...What it is ain't exactly clear*.
Thais carry their flag down Phitsanulok Road near Government House (the Prime Minister's offices).
Man that's true. And if any farang (Thai for foreigner) tells you what's happening in Bangkok right now is exactly clear, they're probably making it up.
I am a guest in this country. I feel privileged that I am allowed to live here and work here as a journalist with relative ease. Even if I have an opinion about the political turmoil Thailand has plunged itself into, it wouldn't be appropriate for me to express that opinion. This is a matter for Thais to resolve and it's not my place to publicly express an opinion about Thai democracy, just as we (Americans) don't like it when non-Americans express an opinion about our democracy. (Witness the efforts by the Right to get Piers Morgan fired from CNN and expelled from the US after he made comments about gun ownership.)
An anti-government protestor flashes the "V for Victory" sign after Yingluck Shinawatra announced that she was dissolving Parliament and calling new elections.
I've been photographing the protests since I got back last month. I have no idea how or when they're going to end. The collapse of the government is not enough for the protest leaders, who want to see the Thaksin family completely out of Thai politics. Protest leaders have called on the Prime Minister to surrender herself for arrest, called on the police to resume their normal duties and called on the military to protect government offices. There is no precedent, short of a military coup, for what the protestors seem to be demanding.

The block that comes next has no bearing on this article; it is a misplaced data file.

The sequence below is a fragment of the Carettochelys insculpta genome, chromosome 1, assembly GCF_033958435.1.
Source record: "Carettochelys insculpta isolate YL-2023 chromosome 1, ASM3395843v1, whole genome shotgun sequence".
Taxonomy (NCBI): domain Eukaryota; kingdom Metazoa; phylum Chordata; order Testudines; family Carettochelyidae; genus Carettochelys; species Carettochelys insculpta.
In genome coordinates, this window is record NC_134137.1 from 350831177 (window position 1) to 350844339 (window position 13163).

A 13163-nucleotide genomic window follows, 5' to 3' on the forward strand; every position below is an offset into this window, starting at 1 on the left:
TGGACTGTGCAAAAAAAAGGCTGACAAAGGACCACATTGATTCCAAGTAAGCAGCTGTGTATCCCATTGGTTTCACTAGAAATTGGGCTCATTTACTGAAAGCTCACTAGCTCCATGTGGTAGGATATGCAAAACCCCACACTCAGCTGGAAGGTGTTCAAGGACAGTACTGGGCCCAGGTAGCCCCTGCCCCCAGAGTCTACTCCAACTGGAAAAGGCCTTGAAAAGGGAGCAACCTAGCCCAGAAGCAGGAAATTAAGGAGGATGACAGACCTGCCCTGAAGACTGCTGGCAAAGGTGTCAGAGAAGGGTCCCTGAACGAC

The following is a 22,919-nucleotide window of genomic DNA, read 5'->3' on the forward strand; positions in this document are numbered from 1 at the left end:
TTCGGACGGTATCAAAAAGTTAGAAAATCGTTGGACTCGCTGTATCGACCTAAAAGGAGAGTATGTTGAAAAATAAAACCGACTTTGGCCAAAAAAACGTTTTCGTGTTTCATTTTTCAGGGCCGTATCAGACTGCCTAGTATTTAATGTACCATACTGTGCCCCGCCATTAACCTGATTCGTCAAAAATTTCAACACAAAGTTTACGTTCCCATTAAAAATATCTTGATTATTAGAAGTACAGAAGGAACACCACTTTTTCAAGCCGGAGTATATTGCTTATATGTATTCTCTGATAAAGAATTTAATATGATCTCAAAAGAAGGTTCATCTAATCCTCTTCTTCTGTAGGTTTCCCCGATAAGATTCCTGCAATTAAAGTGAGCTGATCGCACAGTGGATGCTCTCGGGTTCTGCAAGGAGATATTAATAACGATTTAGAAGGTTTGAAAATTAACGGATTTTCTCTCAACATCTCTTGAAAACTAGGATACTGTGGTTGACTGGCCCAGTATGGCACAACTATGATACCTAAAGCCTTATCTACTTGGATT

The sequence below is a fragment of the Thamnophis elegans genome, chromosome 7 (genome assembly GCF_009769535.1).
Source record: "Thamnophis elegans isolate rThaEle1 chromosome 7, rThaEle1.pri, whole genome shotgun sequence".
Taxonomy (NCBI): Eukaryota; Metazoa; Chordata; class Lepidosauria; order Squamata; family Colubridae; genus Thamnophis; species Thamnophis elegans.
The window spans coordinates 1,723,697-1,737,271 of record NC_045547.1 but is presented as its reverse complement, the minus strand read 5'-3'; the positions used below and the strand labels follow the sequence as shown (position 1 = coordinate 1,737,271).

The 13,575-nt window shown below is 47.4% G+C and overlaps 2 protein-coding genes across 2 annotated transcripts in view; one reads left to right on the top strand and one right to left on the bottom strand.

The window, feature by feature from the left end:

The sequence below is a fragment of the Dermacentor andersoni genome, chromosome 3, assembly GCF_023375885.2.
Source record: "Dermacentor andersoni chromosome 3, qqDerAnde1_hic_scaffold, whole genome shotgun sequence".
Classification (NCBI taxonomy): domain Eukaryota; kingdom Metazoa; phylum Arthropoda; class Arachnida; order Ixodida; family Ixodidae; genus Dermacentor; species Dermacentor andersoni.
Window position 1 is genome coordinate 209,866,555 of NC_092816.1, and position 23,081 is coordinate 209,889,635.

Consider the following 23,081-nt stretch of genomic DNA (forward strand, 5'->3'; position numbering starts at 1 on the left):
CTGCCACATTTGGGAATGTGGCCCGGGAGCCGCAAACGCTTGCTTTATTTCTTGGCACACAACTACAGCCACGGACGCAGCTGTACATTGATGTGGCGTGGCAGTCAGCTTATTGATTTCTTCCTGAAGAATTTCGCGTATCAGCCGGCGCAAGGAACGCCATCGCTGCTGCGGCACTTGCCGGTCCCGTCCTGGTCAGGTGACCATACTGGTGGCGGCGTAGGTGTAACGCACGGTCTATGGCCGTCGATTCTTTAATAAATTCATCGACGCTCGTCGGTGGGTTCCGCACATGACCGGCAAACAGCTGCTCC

Thailand has a long history of military coups. There have been 11 successful coups and 7 failed coups going back to 1932. That was then and this is now. The international community is not as accepting of coups as it once used to be. Thailand's last coup, in 2006, set the stage for the problems currently gripping Thailand, so many Thai political observers are not predicting a coup this time.
My hope, and I suspect the hopes of a lot of Thais, is that this will somehow resolve itself peacefully and Thailand can move forward.
Anti-government protestors march on Government House after the government resigned.
There is a joy to living in this country. Thais are among the most hospitable people I've ever met - whether a businessman in an air-conditioned office in Bangkok, a farmer in a rice paddy in Isan, a ticket taker on a train or bus, a market vendor or construction worker, Thais have always treated me with nothing but grace and warmth. I hate to see these protests ripping apart the country.